Laptops using Nvidia’s studio architecture COMPLETELY TRASH the newest maxed out 8 core MacBook Pros with Vega 20, for less money of course.

    While the new MacBook Pros are faster than the previous MacBook Pros and are able to do well enough to keep CPU throttling down, they don’t hold a candle to these new PC laptops.

    At this moment in time, PRO users should clearly be looking at the new RTX Studio Laptops.


  3. Basically you have the Consumer Market, the Enterprise Market, the Gaming Market, the Enthusiast Market, and the Pro Market.

    Apple long ago lost Gaming and Enthusiasts and they’ve never had a significant hold in Enterprise, so the only thing left is Consumer, where they do well.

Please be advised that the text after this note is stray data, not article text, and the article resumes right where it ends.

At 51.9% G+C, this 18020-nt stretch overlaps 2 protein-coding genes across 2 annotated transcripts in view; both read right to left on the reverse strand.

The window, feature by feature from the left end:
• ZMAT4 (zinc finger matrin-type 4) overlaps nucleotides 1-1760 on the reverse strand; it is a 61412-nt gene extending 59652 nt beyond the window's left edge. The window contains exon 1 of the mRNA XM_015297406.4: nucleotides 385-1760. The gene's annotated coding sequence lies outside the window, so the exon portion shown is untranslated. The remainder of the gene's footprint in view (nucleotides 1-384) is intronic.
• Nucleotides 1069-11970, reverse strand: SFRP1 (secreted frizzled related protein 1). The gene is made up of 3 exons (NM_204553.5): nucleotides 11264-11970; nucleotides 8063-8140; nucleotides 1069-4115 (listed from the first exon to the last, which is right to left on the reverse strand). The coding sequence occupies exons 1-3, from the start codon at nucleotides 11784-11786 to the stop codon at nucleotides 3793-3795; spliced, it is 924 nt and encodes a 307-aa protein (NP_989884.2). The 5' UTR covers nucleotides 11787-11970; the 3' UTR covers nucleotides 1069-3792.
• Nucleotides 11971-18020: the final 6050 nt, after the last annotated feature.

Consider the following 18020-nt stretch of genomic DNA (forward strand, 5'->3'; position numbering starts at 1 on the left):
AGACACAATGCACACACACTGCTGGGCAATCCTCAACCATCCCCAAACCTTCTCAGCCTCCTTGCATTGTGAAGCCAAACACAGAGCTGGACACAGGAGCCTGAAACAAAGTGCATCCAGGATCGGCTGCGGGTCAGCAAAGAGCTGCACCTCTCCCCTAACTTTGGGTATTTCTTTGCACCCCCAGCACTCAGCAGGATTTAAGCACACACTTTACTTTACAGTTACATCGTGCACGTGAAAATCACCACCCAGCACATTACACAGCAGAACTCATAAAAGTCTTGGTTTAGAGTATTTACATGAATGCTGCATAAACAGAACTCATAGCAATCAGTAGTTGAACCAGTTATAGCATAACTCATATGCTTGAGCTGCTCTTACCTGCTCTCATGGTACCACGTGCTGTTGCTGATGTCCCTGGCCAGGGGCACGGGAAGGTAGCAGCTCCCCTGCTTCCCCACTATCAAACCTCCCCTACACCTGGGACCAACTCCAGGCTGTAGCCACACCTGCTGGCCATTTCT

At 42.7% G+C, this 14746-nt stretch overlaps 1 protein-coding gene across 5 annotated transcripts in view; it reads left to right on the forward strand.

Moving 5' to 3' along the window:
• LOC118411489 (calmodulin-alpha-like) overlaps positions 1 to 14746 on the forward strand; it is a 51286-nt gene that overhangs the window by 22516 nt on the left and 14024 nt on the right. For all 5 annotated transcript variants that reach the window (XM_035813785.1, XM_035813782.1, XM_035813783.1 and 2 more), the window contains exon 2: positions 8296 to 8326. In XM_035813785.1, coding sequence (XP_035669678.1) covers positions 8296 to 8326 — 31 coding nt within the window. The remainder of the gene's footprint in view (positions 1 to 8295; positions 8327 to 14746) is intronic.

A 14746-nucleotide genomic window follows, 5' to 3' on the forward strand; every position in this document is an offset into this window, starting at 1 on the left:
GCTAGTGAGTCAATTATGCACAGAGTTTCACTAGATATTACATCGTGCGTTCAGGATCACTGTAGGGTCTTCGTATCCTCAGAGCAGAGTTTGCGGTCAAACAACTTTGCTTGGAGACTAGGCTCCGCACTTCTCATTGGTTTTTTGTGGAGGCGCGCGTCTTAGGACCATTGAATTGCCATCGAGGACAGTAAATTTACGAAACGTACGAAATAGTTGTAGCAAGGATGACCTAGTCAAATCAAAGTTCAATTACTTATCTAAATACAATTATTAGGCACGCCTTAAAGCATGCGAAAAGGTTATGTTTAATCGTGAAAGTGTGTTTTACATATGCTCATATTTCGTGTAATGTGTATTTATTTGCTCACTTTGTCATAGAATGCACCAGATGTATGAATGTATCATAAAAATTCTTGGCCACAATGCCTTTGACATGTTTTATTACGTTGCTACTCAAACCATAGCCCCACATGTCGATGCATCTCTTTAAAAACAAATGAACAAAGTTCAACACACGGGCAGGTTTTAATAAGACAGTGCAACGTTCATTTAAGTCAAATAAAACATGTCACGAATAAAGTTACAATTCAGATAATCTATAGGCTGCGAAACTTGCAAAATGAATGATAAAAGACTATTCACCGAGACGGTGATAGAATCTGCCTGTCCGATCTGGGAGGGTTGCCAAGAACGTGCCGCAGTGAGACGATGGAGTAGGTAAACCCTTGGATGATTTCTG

iPad apps are primarily consumer apps, so essentially Apple will be “Doubling Down” on turning the Mac into a consumer platform while allowing their Pro users to Dwindle.

    1. If you don’t build better, and faster then you won’t have any developer’s long term, Apple crime is not putting out the best Mac hardware they can, iPad sales picked up the last 2 quarters because Apple built better iPad’s

  4. Is there a reason why iOS apps could not be treated as Widgets on a Mac, in their own space? I can’t understand why Apple wouldn’t have done this years ago, at the very least as a developer testing feature.

    When Apple wakes up, maybe they could enable iOS devices to be plugged into Macs to enable TouchID or FaceID unlocking of Macs, a sophisticated accessory touchpad input, an additional display, and so much more.